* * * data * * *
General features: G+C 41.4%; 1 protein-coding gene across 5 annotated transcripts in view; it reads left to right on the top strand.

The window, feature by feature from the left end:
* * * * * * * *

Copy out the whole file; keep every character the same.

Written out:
General features: G+C 41.4%; 1 protein-coding gene across 5 annotated transcripts in view; it reads left to right on the top strand.

The window, feature by feature from the left end: